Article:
Climate change has also brought on an increase in pest attacks which has further affected the output. Unfortunately, most of these pests have now become immune to pesticides.
Over the past two years, many farmers had to reconsider tomatoes as a profitable crop owing to the Covid crisis and the accompanying lockdowns. Since there is no infrastructure to help farmers producing perishable vegetables, crops like tomatoes often go through periods of glut and shortages. Absence of real-time season-wise data which can advise farmers on the profitability of their crops leaves too much up to chance and bad judgement. Many farmers falsely anticipated a loss and hence did not focus on tomato cultivation. This adversely affected the supply.
Apart from these, some of the ongoing problems include low yields. Tomato yields are not as high as it could be and the seed variants too have not been engineered keeping new climatic challenges in mind. Farmers too lack the right knowhow when it comes to getting the highest yields from their crops.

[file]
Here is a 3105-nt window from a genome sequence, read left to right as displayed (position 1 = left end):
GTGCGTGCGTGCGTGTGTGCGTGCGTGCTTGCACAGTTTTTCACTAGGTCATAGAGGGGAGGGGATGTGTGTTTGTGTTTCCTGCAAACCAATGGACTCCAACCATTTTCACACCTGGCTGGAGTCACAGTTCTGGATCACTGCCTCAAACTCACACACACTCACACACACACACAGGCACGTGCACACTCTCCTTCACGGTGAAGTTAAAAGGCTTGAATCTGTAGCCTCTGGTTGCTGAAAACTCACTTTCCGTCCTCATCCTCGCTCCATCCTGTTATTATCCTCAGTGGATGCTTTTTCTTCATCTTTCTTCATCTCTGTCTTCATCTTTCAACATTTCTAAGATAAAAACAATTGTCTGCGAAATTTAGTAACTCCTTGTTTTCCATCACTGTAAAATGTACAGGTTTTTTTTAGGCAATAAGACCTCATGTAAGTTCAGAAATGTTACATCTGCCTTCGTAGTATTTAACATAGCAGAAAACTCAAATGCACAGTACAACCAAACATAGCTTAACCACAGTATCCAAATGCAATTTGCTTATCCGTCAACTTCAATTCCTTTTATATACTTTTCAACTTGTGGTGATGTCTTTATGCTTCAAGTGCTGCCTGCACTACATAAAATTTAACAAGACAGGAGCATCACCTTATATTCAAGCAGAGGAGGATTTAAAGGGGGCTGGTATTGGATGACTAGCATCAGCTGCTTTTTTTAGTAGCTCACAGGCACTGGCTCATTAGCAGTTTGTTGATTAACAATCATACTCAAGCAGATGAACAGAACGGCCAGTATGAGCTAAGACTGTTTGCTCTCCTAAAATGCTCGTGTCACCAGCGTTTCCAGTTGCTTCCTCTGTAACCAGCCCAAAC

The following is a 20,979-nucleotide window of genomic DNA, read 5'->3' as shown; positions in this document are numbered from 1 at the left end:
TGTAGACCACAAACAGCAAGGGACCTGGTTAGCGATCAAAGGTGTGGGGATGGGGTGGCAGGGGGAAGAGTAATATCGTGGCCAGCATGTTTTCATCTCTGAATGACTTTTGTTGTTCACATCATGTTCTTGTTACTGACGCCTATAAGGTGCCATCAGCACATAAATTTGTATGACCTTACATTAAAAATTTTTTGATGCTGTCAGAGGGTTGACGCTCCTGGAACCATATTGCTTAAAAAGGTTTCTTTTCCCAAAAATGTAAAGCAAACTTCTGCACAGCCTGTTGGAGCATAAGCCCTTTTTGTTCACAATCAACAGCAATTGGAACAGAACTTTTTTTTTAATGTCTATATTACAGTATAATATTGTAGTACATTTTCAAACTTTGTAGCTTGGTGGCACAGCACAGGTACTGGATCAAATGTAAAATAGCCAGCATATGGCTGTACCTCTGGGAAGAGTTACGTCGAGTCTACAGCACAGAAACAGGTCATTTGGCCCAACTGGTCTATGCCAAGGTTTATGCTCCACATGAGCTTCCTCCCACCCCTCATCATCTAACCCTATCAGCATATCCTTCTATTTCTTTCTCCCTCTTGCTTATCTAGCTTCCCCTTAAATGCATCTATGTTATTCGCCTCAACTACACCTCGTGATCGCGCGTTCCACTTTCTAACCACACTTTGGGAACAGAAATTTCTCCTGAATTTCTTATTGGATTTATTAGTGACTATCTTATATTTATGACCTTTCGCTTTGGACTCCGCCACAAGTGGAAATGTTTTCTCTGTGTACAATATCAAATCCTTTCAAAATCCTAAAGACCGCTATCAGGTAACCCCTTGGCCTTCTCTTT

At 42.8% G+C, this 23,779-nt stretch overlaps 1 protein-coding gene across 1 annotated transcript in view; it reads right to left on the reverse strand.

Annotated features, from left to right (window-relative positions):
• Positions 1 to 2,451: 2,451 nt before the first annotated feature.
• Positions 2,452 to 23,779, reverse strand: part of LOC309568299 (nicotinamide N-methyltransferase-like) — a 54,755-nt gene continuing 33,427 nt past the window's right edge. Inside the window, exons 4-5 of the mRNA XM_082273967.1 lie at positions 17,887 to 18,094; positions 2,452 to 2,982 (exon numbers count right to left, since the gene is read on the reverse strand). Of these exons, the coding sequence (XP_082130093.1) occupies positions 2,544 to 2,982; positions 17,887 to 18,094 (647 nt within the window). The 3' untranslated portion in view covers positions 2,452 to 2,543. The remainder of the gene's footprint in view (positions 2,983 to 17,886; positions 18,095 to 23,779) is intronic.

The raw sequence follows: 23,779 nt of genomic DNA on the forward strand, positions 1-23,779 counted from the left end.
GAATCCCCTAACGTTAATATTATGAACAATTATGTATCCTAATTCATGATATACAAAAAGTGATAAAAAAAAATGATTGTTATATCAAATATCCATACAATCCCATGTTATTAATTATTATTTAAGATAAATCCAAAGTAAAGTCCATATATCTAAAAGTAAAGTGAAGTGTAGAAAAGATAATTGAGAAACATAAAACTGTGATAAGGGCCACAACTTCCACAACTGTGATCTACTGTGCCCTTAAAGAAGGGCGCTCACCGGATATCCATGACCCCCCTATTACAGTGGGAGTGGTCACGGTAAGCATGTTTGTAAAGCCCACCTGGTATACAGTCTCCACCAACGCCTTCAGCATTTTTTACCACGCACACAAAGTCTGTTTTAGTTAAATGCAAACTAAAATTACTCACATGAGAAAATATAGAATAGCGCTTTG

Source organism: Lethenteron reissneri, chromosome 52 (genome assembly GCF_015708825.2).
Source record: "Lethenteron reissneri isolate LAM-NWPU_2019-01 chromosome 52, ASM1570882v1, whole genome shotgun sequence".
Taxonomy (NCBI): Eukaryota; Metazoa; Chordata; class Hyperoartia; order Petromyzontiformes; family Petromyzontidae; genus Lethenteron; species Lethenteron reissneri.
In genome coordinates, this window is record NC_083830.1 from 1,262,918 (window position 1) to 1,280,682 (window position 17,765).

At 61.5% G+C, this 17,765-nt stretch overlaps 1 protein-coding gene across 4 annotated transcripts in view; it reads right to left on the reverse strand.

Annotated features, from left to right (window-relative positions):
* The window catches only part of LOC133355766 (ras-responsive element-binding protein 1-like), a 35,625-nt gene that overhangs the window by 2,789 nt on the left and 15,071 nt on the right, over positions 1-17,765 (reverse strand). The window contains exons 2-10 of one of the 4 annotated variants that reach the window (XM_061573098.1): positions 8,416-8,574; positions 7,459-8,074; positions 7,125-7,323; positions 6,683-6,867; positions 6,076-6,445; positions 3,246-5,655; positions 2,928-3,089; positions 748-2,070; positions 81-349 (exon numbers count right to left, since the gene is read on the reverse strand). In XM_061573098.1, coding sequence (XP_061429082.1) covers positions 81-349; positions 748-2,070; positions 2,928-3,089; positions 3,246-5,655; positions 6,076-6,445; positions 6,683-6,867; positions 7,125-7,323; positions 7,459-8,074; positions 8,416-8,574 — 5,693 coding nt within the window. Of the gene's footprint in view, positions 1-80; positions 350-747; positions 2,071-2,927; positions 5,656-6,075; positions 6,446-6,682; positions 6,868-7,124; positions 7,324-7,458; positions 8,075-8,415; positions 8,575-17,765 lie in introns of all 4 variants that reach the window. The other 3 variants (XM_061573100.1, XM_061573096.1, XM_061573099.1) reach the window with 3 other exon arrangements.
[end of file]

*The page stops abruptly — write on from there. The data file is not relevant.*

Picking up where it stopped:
We hope this article shed light on the current tomato price inflation. Do share your feedback in the comment section below. Don’t forget to like, share and follow the Bijak blog for regular weekly articles from experts. Bijak is India’s most trusted agri-trading app that acts as a meeting point for farmers, Buyers (commission agents), and Suppliers. It oversees trade in over 150 commodities (including tomatoes). If you’re an agri trader, please download the Bijak app from Google Playstore and Apple App Store. You can also call us at 8588998844 or email us at firstname.lastname@example.org.